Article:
Props and Set
Eleven medium-size rocks, ten on a large black cloth at stage left and one at front, center stage. Metal wheelbarrow at back, center stage. Wooden cross, stage right. Lighted Christ candle on a high table next to Narrator.
Narrator; Person (dressed in black and wearing black gloves); Judas; Jesus; False Witnesses; High Priest; two Servant Girls; Peter; Observer; Pilate; Crowd (can be made up of False Witnesses, two Servant Girls, and Observer); Soldiers
A van-load of Southern Baptists from the hills of West Virginia drives 160 miles to meditate on a Stations of the Cross art exhibit—twice? What’s wrong with this picture?
The comforting smell of baking bread may evoke childhood memories of your mother’s kitchen or remind you of leisurely Saturday mornings sitting at the local bakery with the newspaper and a cup of coffee. But few people associate that lovely aroma with church services, even though bread figures prominently in worship.
Some time before Lent our pastor, Al Van Dellen, announced the theme of his Lenten messages: “Crucified—by My Hand.” The topics were Judas, Nicodemus, Peter, and the Centurion. I immediately thought of the wonderful readings from the drama “We Were There” by Marla Ehlers (see RW 58). We used Ehlers’s portrayals of Judas and Peter on the appropriate Sundays, and I wrote readings for Nicodemus and the Centurion, along with a service plan for the Centurion. I’m hoping others may find these useful!
This liturgy has three movements: confession, assurance, and rededication. It’s as though the reconciliation part of worship that is common in many Reformed churches is magnified to encompass the entire service.
Because I refer to him in the meditation, I used Saint Augustine’s words about finding rest in God as the opening sentences. This theme is immediately picked up again in the gathering hymn, especially in stanza 4. Another
communion hymn that echoes this theme is “In the Quiet Consecration” (PsH 302).
A familiar feature of Advent and Christmas worship both at home and in church is the Advent wreath. Each Sunday of Advent another candle is lit, culminating in the lighting of the Christ Candle on Christmas Day.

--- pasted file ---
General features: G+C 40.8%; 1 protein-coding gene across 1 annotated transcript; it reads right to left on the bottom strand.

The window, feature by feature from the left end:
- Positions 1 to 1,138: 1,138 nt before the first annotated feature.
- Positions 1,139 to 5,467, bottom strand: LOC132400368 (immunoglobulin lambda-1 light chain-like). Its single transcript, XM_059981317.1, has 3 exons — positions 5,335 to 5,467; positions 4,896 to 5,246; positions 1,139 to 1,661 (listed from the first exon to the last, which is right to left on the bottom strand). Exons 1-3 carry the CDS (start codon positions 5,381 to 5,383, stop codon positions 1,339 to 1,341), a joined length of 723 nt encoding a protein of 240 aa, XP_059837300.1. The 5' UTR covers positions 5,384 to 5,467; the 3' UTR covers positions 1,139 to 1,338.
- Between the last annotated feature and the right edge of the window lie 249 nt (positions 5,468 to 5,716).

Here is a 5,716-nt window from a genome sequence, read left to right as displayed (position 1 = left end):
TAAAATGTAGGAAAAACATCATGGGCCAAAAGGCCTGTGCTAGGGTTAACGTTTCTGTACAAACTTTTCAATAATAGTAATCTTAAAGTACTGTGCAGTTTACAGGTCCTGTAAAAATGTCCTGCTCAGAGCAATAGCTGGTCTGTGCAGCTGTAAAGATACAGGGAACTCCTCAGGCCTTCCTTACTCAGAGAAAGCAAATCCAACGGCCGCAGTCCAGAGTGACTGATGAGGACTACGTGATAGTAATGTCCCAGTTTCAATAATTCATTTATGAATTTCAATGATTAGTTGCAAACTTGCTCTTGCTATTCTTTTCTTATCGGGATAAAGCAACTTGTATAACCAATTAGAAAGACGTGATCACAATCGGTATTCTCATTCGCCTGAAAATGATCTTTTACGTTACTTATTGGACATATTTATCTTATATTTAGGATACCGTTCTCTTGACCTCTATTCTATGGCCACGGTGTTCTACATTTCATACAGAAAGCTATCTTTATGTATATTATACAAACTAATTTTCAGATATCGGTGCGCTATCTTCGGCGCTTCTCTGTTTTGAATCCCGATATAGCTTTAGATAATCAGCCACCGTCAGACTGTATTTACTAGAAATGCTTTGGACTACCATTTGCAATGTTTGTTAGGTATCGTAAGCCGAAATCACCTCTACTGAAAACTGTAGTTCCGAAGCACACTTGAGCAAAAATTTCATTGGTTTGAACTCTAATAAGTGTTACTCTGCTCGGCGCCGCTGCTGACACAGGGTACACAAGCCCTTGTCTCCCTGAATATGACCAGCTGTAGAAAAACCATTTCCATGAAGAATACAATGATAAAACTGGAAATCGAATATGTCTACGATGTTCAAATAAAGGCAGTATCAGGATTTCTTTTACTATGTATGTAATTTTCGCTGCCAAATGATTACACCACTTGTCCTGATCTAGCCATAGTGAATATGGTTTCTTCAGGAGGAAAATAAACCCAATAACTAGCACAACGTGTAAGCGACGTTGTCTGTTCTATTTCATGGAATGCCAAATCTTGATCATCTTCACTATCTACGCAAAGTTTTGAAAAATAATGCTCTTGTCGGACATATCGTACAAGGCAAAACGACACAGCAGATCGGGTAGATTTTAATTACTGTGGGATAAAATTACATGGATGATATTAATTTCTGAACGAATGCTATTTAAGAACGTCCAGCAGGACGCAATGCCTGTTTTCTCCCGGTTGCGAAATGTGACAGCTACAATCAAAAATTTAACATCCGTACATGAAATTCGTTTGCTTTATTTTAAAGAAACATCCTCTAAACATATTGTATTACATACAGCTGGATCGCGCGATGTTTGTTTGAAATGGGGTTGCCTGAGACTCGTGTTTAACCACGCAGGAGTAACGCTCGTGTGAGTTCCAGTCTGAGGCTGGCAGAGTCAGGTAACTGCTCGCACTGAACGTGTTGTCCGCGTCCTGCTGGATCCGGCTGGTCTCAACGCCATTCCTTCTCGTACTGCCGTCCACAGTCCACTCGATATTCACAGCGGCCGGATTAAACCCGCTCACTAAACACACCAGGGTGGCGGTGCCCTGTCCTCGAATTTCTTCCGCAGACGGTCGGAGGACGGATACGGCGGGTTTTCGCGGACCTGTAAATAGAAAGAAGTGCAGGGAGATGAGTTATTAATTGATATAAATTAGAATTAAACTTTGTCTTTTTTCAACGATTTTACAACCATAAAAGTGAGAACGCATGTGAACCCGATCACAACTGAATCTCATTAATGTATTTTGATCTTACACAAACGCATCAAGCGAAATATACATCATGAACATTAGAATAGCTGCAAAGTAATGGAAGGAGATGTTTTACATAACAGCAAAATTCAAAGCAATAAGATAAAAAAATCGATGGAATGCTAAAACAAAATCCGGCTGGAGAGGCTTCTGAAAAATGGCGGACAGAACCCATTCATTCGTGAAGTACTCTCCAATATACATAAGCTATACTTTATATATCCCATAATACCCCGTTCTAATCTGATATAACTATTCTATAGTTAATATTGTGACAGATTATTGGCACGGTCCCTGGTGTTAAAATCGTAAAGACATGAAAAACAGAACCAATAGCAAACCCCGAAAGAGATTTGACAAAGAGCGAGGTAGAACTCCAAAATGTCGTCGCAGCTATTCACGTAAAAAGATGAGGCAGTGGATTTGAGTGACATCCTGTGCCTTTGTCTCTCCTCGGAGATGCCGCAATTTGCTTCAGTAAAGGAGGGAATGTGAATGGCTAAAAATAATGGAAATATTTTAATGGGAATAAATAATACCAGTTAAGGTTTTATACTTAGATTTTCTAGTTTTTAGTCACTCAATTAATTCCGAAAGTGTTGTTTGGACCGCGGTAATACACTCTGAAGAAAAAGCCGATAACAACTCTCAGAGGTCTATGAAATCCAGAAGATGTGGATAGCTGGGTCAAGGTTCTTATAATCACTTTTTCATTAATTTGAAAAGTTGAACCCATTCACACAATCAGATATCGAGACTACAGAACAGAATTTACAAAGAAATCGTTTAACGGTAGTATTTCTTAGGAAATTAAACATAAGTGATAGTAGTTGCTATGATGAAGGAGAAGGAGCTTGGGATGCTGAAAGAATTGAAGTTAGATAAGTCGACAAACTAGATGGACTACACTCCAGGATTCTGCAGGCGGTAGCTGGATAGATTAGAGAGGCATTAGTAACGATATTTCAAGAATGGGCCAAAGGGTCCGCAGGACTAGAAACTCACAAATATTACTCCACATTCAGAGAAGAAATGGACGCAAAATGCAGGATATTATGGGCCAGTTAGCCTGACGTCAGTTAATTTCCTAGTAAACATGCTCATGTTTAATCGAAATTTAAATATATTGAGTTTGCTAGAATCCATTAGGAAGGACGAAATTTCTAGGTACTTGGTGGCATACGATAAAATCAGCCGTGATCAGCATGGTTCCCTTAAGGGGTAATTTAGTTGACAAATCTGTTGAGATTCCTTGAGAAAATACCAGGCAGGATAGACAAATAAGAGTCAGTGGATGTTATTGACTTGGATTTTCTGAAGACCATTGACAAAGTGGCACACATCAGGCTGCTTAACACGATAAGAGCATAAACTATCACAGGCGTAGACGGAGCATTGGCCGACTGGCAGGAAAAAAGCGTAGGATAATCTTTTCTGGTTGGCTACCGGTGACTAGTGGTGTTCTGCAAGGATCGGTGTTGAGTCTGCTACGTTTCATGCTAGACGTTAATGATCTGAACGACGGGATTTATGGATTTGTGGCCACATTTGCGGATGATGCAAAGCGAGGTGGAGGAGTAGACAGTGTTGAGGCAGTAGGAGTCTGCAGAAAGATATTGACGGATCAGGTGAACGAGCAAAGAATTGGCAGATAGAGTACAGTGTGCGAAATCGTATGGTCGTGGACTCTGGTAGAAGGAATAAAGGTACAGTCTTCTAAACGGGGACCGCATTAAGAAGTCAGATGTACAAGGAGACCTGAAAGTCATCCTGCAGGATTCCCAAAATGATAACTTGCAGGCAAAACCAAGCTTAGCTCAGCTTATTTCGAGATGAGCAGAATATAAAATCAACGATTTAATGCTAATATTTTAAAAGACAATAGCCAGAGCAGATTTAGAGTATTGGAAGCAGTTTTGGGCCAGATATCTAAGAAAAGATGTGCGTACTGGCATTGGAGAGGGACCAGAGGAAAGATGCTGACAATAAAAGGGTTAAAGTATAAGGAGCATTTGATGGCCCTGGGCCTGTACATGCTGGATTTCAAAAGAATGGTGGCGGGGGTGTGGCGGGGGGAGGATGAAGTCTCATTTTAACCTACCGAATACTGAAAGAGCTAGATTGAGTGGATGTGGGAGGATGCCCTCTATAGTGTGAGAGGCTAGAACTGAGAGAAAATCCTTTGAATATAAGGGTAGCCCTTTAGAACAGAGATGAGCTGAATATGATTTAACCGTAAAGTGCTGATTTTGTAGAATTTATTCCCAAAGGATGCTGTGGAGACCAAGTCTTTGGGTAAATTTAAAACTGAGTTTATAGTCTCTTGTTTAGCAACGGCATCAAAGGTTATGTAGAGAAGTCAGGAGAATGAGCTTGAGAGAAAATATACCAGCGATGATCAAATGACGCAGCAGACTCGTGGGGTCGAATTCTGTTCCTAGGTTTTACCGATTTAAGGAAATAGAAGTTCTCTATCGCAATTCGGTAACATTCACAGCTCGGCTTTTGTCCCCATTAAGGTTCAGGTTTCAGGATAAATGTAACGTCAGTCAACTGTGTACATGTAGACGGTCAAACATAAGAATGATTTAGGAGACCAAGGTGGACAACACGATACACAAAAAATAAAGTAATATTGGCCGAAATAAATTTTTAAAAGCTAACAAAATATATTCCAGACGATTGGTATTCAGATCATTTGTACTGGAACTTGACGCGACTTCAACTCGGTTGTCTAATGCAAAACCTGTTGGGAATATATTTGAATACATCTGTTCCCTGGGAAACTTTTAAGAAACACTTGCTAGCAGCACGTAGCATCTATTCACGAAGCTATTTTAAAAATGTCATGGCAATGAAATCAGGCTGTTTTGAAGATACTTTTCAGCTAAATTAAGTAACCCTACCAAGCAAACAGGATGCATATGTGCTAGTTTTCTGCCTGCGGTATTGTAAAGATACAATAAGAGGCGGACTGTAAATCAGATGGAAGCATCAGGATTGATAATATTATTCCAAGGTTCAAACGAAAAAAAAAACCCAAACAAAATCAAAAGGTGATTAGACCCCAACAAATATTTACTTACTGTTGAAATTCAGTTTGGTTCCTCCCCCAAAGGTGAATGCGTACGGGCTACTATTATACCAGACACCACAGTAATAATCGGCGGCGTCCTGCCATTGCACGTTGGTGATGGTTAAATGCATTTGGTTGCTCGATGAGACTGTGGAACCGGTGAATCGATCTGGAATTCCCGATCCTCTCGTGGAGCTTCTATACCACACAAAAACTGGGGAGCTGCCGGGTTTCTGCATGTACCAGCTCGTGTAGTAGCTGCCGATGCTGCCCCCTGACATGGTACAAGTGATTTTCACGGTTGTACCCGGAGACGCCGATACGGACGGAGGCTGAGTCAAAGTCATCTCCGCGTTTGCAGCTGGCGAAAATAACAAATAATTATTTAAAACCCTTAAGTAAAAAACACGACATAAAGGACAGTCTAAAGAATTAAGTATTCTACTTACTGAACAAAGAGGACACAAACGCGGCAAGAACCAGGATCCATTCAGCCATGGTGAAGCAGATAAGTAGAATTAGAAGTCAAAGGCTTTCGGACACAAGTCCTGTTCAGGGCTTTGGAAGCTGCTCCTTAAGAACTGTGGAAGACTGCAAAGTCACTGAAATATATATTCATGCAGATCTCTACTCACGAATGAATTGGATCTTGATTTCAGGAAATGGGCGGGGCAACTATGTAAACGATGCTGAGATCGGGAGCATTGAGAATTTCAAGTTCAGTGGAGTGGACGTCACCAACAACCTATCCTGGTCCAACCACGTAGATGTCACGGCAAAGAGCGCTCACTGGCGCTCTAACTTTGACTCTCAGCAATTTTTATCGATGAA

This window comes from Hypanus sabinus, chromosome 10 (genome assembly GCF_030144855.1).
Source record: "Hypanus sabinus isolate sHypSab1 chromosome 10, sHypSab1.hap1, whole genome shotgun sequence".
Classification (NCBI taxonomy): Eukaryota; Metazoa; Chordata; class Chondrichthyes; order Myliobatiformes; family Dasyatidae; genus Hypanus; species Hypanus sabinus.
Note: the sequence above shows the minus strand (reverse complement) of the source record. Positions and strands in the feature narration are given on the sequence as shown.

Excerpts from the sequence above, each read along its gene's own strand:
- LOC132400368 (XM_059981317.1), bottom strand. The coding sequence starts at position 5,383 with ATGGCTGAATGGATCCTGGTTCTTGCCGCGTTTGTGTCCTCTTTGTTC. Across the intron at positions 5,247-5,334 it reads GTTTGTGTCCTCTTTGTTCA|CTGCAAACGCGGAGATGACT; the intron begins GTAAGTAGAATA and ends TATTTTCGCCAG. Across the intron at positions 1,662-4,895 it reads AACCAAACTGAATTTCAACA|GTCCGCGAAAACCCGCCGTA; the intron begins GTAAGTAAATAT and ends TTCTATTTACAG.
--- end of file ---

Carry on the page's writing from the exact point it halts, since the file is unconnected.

Less familiar to many is the Lenten triad—an adaptation of the Advent wreath that can also be incorporated into individual or family devotions or used in congregational worship.
Lent is a time for reflection on the Passion of Christ as well as on our own lives. As the visual ministry team at St. Timothy, our challenge was to bring the Passion of Christ to our congregation in a tangible, intimate, visual way. We also wanted the message of the Passion to progress weekly, reminding the congregation of the previous week’s message without taking away from the message of the day.
This drama was designed to be presented by two middle-school age boys as an introduction to the season of Lent. It was submitted by Tom Vos, pastor of First Christian Reformed Church, Wellsburg, Iowa .
David: Hi, Tom! What’ve you been doing?
Tom: Hey, David! I’m all about basketball right now. You too?
David: Yeah, it’s real exciting: all the games—girls’ and boys’ tournaments, the Big Ten . . .
Our Lent series this year focused on the theme of sin. We used the seven deadly sins as a guide to examine our sin in some of the services. The first week of the series was a very general introduction to sin. The second week we introduced the seven deadly sins, using dirty rags to represent each of the sins.
The song “Hear the Cry of My Heart” was composed for a Lenten series at Neland; we wanted a song that would directly articulate the “cries” mentioned each week. I composed the verses around a particular meter. Leah Ivory came up with several compositions and we chose which melody we thought best expressed the mood of crying out to God.